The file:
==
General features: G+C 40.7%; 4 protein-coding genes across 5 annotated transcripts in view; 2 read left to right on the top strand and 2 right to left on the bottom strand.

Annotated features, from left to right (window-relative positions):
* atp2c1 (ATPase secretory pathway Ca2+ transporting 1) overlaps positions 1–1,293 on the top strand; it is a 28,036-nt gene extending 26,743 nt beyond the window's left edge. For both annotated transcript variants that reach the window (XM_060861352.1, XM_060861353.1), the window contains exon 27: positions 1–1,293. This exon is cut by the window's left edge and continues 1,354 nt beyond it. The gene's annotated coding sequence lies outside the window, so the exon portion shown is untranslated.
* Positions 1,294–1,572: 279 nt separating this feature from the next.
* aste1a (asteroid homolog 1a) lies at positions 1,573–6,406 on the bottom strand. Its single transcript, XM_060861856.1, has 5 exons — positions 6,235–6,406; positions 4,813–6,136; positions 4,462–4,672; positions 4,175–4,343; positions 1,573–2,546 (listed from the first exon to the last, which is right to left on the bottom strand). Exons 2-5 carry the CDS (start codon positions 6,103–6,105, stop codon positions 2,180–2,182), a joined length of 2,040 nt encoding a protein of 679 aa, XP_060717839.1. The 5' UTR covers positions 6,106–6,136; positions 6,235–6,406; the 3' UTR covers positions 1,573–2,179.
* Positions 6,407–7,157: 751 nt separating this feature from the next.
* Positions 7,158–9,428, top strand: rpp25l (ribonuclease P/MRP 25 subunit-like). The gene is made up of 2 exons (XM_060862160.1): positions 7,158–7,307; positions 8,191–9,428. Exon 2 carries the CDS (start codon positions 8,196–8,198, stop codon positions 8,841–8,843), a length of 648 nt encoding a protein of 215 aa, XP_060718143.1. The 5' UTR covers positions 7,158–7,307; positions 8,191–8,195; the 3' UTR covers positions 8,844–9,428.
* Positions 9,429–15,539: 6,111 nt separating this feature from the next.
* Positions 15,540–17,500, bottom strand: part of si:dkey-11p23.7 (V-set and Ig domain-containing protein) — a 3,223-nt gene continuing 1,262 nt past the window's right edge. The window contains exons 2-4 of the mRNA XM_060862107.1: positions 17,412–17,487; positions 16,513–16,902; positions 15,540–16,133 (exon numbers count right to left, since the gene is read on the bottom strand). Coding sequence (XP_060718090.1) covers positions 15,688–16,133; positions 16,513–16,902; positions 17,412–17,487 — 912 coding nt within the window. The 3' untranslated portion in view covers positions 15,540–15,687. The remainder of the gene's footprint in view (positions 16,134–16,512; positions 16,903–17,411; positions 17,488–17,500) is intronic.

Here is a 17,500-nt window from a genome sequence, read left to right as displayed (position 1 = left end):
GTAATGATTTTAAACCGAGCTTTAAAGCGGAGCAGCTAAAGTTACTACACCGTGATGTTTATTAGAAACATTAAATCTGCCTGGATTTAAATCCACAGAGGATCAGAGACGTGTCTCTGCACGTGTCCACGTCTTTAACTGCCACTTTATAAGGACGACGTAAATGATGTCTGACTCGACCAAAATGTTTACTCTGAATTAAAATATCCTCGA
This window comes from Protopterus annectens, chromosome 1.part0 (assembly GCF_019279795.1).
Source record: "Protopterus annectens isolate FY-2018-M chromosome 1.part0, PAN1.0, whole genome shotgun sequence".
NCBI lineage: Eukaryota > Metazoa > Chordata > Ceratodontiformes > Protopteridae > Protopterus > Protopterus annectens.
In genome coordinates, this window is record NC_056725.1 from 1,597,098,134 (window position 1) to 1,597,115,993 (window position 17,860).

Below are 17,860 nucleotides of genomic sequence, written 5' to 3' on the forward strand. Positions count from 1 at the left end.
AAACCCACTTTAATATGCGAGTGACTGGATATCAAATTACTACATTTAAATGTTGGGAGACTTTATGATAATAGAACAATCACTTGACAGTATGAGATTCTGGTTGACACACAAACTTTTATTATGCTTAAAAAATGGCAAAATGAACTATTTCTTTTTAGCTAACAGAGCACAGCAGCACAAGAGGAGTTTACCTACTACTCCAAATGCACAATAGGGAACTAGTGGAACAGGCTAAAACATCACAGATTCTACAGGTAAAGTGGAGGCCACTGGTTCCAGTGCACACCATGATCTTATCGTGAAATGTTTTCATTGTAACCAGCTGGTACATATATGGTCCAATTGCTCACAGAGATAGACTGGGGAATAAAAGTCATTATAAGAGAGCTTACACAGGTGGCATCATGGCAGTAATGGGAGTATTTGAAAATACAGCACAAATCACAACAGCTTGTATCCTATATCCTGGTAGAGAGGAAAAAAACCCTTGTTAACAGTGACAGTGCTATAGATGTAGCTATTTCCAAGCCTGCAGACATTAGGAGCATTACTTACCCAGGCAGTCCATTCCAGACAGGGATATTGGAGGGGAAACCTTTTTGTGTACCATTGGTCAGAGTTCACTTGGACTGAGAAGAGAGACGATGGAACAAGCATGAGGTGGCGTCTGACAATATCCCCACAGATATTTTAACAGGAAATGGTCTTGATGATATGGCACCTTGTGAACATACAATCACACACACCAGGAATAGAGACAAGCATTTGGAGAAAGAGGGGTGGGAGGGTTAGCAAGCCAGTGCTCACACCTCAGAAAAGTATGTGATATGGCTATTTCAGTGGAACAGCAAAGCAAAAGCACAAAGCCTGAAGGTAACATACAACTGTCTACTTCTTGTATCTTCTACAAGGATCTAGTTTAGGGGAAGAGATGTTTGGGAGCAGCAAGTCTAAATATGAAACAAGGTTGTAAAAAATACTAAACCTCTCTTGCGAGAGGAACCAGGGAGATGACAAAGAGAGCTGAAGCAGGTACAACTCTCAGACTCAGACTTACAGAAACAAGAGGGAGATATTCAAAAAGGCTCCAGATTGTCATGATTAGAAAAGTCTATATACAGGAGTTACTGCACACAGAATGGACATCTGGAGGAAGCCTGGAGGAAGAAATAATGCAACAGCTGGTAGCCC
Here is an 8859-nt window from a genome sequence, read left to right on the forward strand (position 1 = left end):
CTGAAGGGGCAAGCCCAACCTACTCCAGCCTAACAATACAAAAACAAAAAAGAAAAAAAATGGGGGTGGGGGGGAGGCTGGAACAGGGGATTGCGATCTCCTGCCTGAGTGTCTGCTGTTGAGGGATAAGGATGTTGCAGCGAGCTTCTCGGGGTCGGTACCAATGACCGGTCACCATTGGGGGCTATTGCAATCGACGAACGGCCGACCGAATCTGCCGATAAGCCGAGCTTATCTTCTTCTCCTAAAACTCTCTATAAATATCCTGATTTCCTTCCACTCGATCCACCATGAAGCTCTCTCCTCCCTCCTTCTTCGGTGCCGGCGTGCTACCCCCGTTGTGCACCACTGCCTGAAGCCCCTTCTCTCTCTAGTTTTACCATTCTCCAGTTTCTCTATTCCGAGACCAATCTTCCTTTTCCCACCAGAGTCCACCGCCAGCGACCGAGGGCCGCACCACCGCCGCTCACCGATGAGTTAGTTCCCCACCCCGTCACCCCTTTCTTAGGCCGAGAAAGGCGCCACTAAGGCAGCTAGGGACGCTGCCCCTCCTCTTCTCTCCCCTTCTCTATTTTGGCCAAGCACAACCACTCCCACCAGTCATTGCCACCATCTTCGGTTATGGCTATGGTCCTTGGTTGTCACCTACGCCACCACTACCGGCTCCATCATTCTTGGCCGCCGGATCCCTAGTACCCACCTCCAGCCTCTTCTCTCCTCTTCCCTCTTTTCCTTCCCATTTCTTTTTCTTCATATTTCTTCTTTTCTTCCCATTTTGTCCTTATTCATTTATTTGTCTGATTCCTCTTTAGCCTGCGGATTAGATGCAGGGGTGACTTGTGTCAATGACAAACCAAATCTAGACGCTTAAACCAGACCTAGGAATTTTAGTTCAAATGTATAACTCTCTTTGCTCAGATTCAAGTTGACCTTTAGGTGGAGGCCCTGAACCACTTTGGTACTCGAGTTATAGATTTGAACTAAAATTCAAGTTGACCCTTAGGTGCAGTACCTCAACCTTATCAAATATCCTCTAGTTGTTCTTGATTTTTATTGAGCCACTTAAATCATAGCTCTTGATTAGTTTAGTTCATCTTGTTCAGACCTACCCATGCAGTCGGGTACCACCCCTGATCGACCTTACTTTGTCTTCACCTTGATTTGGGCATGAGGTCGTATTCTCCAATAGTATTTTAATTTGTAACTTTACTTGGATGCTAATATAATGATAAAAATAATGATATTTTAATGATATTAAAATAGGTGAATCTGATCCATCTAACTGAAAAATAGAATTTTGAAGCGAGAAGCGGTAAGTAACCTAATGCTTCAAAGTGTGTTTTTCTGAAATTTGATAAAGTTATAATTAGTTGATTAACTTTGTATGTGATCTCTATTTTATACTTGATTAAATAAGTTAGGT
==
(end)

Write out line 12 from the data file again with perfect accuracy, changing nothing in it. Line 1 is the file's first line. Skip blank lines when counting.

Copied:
This window comes from Protopterus annectens, chromosome 1.part0 (assembly GCF_019279795.1).